Alora Prescain balanced barefoot on the stump of an old oak tree and wondered if the tree had a soul. Animals have souls, of this she was certain. She studied her toes, spread against the rings of the tree, trying unsuccessfully to ignore her uncle Toby.
Toby knelt on the ground holding a four month old lamb, easing it onto its back. Four hooves sailed up in the air. The animal cried out: Maaaaaah! Its white wool pristine like a cloud against the grass and foxtails. Toby, large man in a apron, whose largeness always seemed small due to a humble spirit, murmured last rites.
When he grabbed the small knife hidden in the grass, Alora lept off the stump and trotted towards the grove. Find the cat. Do anything, she thought.
“Fetch me the Emperor, would you,” Toby called.
Alora groaned, wishing she hadn’t heard, wishing she could save the lamb. But family secrets had passed down the line for generations. Prescain Gut Strings were the finest traditionally made music strings, starting in Cairo, now in the foothills of Las Plumas Blancas, California. Not in a million years would her wishes be heeded. And now the lamb had to be finished, butchered for its meat. Small intestine harvested.
Alora angled towards the morning sun not yet crested over the treetops, through the shaded land where wild clover and sour grass still held the morning dew. Past the backyard where the land opened up, melded into foothills beyond, where she was unsure where Prescain land ended and state-protected land began.
The scrub oak bent and creaked in the northern coastal breeze. The freshness of eucalyptus mixed with the muskiness of jasmine. Her hair flamed out, long, unwashed and tangled.
At sixteen, she still loved getting her dresses dirty, running barefoot outside.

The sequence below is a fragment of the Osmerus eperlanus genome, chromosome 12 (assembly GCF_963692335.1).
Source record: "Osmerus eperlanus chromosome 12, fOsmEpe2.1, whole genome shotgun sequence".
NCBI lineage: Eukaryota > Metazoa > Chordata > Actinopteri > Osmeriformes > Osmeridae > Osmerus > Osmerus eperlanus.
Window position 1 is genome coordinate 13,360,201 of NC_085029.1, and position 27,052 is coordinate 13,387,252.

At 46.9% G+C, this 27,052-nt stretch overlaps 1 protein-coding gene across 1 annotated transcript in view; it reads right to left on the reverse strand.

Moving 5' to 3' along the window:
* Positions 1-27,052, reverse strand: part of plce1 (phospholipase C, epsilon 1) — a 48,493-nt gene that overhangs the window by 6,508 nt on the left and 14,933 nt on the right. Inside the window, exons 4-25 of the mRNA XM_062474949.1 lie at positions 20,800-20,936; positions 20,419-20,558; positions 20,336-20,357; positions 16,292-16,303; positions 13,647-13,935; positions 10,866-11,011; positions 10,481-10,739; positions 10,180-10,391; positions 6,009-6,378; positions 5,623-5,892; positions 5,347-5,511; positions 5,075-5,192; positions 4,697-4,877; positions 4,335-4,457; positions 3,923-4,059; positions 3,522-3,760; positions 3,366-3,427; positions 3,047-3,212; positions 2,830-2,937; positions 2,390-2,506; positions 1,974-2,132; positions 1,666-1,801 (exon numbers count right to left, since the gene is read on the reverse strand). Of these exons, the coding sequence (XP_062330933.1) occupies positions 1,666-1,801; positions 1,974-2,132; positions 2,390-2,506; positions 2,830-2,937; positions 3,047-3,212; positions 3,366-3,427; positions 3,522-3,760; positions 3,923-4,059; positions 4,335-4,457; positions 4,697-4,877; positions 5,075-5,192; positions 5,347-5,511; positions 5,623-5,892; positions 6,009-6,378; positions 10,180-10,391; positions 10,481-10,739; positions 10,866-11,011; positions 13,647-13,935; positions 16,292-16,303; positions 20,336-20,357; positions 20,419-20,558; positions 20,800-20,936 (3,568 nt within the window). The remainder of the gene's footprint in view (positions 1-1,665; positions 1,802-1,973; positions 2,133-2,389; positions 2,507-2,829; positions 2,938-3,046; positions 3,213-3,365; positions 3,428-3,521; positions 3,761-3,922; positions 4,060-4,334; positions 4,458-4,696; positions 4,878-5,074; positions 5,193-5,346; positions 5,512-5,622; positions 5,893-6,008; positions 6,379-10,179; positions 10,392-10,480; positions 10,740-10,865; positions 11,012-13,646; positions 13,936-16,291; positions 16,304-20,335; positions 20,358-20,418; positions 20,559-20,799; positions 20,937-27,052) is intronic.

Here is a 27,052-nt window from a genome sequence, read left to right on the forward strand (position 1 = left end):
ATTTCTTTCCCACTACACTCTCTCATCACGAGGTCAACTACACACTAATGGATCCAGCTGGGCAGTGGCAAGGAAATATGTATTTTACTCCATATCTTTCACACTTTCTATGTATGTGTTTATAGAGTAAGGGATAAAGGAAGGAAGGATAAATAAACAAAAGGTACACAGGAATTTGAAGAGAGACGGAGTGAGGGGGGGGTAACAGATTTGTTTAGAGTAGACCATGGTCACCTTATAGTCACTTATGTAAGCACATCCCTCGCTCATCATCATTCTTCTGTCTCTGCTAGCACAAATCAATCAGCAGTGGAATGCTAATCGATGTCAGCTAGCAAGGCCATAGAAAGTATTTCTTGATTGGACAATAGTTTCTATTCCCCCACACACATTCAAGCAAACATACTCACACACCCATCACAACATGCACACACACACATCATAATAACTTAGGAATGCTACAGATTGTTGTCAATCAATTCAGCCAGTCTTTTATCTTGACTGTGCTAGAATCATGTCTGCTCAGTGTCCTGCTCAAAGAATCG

The little Prescain slaughterhouse stood in a grove of heavily shedding eucalyptus.
Alora came to a dead stop. Anxiety pooled in her stomach. Within, Toby kept the Emperor, his favorite butcher’s knife, with the pearl inlaid handle.
You can do this. You can.
It wasn’t a real slaughterhouse, more of a storage place for tools, a place to do fine trimmings, and pack meat. The place where small intestine were collected in five gallon buckets before she, or someone, carried them sloshing to the string shop, so her father, Aman, could turn them into beautiful music strings.
Alora cupped her hands around the glass and peered in. She could not enter if it had recently been used, but the inside looked clean. The metal trolley cart, the island butcher’s block, the knives hanging from a chandelier of metal hooks. Among them hung the Emperor, seven inches of gleaming stainless steel. This use to be a fun place to hide, to play with her bigger sister, Sylvi, with no concern for meat hooks, the drains in the floor.
She cracked the door open. The green hose coiled neatly in the corner. Even in the absence of blood, every cell in her body revolted at the thought of entering.
That’s all it took to ruin her next meal, the whole day if she wasn’t careful. This revulsion had crept up with the onset of puberty. It both shamed and dumbfounded her that she, niece to the butcher, resident of the abattoir, could no longer abide by the rules.